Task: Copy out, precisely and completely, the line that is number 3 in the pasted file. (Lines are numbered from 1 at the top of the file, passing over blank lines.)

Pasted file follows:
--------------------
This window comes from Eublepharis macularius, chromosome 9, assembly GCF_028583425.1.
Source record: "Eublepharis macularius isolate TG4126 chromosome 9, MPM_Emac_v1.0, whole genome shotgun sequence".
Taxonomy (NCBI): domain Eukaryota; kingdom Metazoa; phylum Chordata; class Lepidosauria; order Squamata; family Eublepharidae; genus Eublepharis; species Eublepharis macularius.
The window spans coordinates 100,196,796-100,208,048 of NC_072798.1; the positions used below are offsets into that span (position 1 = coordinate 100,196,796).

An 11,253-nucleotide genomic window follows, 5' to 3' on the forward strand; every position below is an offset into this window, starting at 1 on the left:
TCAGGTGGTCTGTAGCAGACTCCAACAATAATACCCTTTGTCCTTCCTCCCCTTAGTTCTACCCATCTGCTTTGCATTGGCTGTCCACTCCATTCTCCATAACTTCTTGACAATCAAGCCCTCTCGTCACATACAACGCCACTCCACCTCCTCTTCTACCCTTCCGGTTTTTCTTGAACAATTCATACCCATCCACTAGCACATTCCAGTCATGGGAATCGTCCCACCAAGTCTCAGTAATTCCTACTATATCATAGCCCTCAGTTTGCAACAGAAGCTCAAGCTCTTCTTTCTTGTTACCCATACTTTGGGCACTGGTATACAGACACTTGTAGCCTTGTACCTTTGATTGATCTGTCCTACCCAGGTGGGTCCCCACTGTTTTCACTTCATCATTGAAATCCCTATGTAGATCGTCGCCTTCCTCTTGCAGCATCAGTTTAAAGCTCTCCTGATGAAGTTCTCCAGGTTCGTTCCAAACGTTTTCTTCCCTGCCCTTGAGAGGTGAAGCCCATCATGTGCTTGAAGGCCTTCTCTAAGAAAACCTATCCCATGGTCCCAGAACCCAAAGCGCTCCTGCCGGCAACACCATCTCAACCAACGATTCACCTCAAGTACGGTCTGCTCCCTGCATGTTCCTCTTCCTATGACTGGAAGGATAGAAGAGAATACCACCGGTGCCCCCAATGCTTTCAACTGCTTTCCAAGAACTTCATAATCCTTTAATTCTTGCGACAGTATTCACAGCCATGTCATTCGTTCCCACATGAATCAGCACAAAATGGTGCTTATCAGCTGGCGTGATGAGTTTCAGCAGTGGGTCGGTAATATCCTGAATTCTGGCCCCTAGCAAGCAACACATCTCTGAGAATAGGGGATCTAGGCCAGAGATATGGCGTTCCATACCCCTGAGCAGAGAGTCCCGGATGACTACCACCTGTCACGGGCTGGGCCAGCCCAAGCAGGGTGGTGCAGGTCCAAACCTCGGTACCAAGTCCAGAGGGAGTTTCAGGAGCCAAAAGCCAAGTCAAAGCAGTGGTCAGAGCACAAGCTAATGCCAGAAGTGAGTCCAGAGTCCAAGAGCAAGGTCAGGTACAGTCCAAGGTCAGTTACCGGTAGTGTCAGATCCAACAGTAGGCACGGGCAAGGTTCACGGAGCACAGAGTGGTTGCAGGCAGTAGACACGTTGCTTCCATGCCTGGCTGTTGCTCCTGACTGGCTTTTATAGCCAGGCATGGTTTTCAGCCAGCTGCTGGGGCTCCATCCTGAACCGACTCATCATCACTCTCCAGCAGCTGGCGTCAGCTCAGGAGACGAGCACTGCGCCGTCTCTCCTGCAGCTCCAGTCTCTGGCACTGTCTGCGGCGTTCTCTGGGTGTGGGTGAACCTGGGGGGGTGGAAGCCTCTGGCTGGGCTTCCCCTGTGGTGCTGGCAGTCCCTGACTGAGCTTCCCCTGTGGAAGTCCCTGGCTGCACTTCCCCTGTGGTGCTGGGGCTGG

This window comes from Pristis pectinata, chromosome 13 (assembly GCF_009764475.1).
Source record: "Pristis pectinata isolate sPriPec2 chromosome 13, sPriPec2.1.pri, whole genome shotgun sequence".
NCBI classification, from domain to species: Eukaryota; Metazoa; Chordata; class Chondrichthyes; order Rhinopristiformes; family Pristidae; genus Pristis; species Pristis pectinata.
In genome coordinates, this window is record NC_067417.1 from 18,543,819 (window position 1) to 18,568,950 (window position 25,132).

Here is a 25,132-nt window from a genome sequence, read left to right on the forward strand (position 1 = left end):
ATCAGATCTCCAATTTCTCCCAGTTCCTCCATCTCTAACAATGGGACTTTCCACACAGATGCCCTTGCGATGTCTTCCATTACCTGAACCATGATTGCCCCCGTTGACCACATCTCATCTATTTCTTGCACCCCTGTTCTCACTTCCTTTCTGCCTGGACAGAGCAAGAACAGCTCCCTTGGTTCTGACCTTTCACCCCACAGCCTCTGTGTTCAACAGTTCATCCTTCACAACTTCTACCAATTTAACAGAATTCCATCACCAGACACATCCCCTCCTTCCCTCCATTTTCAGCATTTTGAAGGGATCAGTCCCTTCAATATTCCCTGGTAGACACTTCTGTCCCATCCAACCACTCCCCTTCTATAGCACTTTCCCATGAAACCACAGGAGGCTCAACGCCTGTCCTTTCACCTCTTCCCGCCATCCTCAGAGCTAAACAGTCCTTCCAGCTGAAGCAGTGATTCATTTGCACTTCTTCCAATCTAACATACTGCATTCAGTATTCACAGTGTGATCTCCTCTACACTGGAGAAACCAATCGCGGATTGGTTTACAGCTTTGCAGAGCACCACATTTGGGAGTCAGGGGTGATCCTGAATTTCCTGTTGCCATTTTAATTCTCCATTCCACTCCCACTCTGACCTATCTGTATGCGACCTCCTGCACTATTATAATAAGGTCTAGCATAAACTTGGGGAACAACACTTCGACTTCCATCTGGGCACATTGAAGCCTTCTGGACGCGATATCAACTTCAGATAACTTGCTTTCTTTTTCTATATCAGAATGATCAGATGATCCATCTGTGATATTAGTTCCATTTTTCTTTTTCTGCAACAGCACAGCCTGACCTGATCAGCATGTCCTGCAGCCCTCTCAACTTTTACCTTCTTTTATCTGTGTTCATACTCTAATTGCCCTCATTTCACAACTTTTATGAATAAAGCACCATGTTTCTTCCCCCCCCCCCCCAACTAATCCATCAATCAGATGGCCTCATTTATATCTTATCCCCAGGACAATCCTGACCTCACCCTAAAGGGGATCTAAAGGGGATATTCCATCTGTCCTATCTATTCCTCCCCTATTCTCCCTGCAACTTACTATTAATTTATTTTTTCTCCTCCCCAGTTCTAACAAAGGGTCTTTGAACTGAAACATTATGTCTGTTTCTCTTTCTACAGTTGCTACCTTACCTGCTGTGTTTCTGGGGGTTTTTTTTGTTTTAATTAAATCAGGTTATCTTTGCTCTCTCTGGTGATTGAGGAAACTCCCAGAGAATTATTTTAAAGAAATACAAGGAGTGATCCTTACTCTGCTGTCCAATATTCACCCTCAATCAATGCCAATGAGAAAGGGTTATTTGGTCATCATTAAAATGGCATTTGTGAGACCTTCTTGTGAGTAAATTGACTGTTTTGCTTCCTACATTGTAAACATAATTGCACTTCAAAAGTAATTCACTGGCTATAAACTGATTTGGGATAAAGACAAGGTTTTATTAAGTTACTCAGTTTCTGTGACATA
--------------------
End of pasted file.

Taxonomy (NCBI): domain Eukaryota; kingdom Metazoa; phylum Chordata; class Lepidosauria; order Squamata; family Eublepharidae; genus Eublepharis; species Eublepharis macularius.